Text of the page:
Stocktake: Stocks gain in the face of rising social unrest

S&P 500 registers its biggest 50-day rally in history as 2020 resembles 1968

Police advance on protesters outside the White House in Washington, June 1st 2020. Photograph: Erin Schaff/The New York Times

Police advance on protesters outside the White House in Washington, June 1st 2020. Photograph: Erin Schaff/The New York Times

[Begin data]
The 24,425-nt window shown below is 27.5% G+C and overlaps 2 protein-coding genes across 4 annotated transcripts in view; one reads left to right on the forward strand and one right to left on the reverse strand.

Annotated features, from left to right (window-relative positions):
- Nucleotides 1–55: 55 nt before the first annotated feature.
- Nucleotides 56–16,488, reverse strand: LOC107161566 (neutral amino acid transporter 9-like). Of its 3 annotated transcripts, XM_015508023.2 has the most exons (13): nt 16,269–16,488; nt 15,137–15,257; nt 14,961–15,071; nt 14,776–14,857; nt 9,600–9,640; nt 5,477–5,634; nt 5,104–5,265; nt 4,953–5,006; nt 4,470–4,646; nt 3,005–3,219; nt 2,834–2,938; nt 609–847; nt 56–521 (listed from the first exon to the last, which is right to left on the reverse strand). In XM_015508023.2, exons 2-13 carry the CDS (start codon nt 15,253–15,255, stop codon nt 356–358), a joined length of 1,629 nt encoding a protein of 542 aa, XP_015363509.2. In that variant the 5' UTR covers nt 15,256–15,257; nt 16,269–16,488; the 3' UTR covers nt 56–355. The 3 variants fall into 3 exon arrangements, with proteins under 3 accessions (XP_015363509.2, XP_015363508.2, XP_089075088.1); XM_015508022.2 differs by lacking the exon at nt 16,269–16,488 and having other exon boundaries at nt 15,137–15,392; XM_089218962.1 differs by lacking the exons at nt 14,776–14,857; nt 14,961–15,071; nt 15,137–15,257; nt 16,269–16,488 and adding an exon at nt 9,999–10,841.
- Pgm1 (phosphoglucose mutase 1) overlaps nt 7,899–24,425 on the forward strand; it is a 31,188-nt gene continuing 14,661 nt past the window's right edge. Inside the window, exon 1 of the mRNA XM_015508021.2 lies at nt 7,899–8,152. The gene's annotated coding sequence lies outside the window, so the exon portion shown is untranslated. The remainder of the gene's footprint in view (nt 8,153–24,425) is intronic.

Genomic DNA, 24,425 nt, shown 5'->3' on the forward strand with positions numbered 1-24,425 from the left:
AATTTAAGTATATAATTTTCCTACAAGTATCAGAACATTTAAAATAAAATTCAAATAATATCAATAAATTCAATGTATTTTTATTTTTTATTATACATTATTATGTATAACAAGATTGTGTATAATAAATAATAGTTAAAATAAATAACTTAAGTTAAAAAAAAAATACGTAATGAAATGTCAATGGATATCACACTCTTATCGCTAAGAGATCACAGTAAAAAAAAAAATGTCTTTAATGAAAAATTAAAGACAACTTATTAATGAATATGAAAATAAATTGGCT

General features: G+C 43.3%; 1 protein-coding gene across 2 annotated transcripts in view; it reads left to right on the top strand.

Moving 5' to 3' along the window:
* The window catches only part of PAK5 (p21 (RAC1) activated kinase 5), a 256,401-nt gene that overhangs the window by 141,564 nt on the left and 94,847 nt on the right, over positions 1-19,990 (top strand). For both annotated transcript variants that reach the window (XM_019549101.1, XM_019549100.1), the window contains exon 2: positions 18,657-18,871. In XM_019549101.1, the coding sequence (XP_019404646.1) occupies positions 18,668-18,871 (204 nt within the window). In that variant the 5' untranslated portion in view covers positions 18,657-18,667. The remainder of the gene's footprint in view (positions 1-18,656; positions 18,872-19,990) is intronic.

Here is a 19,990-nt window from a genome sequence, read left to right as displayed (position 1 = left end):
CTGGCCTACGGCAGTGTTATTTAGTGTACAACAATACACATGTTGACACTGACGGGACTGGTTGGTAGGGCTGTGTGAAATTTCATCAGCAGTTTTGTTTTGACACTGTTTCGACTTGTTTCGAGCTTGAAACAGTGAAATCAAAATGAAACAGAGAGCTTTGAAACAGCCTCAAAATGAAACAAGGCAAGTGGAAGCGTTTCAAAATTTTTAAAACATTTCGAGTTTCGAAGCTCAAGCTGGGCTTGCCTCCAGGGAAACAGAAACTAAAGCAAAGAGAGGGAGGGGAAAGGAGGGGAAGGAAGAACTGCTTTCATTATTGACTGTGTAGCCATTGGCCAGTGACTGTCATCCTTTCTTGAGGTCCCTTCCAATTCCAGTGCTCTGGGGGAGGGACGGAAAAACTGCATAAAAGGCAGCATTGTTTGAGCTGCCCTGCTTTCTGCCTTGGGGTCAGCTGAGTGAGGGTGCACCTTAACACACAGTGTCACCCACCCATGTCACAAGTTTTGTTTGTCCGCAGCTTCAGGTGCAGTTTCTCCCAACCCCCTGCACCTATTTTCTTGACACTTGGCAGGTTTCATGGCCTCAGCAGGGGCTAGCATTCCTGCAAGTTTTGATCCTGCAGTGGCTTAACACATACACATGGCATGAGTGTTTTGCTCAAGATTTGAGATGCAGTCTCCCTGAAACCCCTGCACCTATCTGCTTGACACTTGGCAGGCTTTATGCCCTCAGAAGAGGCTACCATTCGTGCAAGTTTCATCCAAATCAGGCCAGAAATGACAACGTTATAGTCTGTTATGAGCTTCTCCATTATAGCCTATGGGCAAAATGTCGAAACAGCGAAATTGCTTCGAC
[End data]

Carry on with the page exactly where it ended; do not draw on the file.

A global pandemic couldn’t stop the S&P 500 from registering its biggest 50-day rally in history, so perhaps it’s not surprising that markets continued rising last week even as mass unrest swept across America. This nonchalant investor reaction is not new. Stocks did just fine following the race riots in Ferguson, Missouri in August 2014. Markets took little notice when rioting erupted in Los Angeles in 1992 following the acquittal of police officers who had beaten Rodney King. Equities gained in the week following Martin Luther King’s assassination in 1968. Indeed, 2020 resembles 1968 in many ways, noted Fundstrat strategist Tom Lee last week. Approximately 100,000 Americans died due to a global influenza pandemic in 1968 while there were mass protests and rioting as tensions boiled over following the assassinations of King and Robert Kennedy and the ongoing war in Vietnam. Nevertheless, stocks gained 11 per cent. Still, 2020 is different in key respects. Unemployment was less than 4 per cent in 1968, US GDP grew by 4.9 per cent and markets cheered Richard Nixon’s election. Today, economic uncertainty is enormous, the odds of less market-friendly policies under a Democrat administration are rising, and America is led by a desperate, reckless president who may cry fraud if he is defeated in November. Stocks shrugged off last week’s unrest but social and political risks are real and rising.

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